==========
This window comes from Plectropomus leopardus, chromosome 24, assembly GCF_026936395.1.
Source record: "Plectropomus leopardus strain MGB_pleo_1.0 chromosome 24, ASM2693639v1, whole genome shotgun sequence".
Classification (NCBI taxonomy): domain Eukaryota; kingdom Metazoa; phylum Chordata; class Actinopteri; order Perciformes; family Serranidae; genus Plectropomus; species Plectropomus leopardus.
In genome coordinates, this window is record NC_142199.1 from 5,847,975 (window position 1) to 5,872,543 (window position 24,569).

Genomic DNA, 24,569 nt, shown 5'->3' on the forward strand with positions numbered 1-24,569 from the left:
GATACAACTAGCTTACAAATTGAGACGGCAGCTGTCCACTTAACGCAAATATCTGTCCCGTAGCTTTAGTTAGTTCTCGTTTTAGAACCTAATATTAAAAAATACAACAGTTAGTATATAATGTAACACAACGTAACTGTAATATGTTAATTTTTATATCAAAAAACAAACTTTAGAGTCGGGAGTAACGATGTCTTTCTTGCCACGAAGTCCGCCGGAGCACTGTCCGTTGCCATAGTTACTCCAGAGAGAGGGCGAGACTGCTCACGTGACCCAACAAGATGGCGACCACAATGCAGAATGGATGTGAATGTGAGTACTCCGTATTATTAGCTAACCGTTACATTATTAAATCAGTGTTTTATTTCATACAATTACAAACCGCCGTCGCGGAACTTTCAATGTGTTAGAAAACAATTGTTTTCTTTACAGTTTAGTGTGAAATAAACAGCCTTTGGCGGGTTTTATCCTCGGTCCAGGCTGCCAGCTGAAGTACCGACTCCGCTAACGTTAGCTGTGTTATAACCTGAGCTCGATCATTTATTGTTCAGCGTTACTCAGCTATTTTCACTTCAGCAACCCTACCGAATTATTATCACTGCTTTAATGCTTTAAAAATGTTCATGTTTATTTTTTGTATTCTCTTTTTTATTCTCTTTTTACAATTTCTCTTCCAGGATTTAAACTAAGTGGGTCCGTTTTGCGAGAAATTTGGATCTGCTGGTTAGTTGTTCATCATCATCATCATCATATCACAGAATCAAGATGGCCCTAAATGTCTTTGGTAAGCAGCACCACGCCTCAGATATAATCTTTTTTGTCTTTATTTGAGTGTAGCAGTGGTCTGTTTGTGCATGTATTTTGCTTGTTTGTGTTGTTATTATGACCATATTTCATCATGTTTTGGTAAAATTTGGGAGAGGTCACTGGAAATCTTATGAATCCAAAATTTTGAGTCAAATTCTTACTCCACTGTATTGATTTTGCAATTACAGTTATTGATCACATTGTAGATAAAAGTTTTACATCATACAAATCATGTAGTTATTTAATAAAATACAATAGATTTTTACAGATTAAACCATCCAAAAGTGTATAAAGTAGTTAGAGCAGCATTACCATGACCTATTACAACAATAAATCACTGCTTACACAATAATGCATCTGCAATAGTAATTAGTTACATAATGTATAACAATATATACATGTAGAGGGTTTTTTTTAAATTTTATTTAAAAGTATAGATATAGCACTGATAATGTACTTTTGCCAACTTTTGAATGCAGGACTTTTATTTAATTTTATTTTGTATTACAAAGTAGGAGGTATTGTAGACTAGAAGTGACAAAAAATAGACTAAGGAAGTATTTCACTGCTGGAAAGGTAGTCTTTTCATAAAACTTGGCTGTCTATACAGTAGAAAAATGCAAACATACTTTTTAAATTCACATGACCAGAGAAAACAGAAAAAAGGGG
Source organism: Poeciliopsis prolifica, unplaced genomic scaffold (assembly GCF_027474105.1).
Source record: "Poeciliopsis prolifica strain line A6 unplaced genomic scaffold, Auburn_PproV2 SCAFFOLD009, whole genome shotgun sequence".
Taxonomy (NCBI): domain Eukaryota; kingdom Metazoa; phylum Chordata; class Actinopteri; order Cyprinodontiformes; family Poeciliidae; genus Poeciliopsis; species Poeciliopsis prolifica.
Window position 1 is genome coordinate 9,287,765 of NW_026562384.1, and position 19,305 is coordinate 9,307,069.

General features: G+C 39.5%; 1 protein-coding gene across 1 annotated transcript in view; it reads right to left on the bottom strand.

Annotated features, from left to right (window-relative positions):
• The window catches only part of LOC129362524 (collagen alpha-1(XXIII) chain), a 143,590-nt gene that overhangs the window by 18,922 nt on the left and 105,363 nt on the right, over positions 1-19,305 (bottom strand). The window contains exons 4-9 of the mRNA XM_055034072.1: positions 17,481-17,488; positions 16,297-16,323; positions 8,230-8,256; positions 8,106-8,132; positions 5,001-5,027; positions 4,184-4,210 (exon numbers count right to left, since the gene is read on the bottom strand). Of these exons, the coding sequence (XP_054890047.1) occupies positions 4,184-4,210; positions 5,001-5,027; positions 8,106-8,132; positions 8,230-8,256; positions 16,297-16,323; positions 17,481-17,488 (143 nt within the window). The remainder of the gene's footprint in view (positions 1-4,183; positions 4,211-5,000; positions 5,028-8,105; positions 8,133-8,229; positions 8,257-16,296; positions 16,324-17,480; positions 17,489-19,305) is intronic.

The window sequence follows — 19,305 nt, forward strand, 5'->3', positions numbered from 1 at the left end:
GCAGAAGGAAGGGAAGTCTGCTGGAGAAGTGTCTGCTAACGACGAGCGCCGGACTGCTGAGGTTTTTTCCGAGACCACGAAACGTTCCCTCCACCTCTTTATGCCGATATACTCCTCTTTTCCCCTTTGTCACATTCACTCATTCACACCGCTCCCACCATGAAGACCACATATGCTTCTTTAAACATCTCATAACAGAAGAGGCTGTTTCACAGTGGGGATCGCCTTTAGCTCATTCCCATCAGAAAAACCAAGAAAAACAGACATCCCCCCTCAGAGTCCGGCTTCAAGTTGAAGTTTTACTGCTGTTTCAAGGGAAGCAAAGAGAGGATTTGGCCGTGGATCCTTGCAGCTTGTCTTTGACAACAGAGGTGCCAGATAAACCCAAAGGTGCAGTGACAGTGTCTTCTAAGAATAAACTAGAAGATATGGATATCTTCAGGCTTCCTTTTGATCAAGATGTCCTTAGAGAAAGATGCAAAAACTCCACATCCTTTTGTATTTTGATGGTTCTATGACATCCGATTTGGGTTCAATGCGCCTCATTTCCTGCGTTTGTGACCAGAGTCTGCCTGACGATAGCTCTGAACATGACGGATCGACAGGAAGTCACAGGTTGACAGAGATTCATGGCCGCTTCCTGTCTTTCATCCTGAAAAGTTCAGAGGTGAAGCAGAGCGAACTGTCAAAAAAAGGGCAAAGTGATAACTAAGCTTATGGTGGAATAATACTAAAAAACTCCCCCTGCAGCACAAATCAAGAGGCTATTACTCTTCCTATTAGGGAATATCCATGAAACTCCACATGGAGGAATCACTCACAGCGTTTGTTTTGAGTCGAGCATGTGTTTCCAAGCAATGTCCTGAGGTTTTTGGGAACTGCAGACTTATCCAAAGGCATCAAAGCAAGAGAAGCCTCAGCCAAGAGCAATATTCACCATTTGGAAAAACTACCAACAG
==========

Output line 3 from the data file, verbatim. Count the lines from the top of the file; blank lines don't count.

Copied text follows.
Classification (NCBI taxonomy): domain Eukaryota; kingdom Metazoa; phylum Chordata; class Actinopteri; order Perciformes; family Serranidae; genus Plectropomus; species Plectropomus leopardus.